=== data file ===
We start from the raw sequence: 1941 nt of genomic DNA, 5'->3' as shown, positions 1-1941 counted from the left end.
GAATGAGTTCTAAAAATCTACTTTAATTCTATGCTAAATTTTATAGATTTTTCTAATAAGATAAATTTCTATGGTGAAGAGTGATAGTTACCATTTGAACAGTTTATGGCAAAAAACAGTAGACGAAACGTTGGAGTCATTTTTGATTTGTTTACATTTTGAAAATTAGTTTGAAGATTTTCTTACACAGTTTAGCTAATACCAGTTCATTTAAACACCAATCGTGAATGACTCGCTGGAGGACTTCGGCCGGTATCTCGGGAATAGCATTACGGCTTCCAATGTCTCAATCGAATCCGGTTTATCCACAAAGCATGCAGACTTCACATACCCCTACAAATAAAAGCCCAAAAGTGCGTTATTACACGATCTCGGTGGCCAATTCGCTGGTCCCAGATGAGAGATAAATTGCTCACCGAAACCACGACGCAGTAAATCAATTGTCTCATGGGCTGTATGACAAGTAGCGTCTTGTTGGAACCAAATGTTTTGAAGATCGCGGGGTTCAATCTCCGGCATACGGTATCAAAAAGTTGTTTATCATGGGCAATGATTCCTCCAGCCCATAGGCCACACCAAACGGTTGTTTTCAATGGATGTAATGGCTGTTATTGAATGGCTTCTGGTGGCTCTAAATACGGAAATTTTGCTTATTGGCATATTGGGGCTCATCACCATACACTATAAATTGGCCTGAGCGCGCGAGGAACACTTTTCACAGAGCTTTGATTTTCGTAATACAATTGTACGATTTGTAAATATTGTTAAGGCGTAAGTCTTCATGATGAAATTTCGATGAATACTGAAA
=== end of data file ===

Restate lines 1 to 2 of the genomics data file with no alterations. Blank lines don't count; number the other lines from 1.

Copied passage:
We start from the raw sequence: 1941 nt of genomic DNA, 5'->3' as shown, positions 1-1941 counted from the left end.
GAATGAGTTCTAAAAATCTACTTTAATTCTATGCTAAATTTTATAGATTTTTCTAATAAGATAAATTTCTATGGTGAAGAGTGATAGTTACCATTTGAACAGTTTATGGCAAAAAACAGTAGACGAAACGTTGGAGTCATTTTTGATTTGTTTACATTTTGAAAATTAGTTTGAAGATTTTCTTACACAGTTTAGCTAATACCAGTTCATTTAAACACCAATCGTGAATGACTCGCTGGAGGACTTCGGCCGGTATCTCGGGAATAGCATTACGGCTTCCAATGTCTCAATCGAATCCGGTTTATCCACAAAGCATGCAGACTTCACATACCCCTACAAATAAAAGCCCAAAAGTGCGTTATTACACGATCTCGGTGGCCAATTCGCTGGTCCCAGATGAGAGATAAATTGCTCACCGAAACCACGACGCAGTAAATCAATTGTCTCATGGGCTGTATGACAAGTAGCGTCTTGTTGGAACCAAATGTTTTGAAGATCGCGGGGTTCAATCTCCGGCATACGGTATCAAAAAGTTGTTTATCATGGGCAATGATTCCTCCAGCCCATAGGCCACACCAAACGGTTGTTTTCAATGGATGTAATGGCTGTTATTGAATGGCTTCTGGTGGCTCTAAATACGGAAATTTTGCTTATTGGCATATTGGGGCTCATCACCATACACTATAAATTGGCCTGAGCGCGCGAGGAACACTTTTCACAGAGCTTTGATTTTCGTAATACAATTGTACGATTTGTAAATATTGTTAAGGCGTAAGTCTTCATGATGAAATTTCGATGAATACTGAAA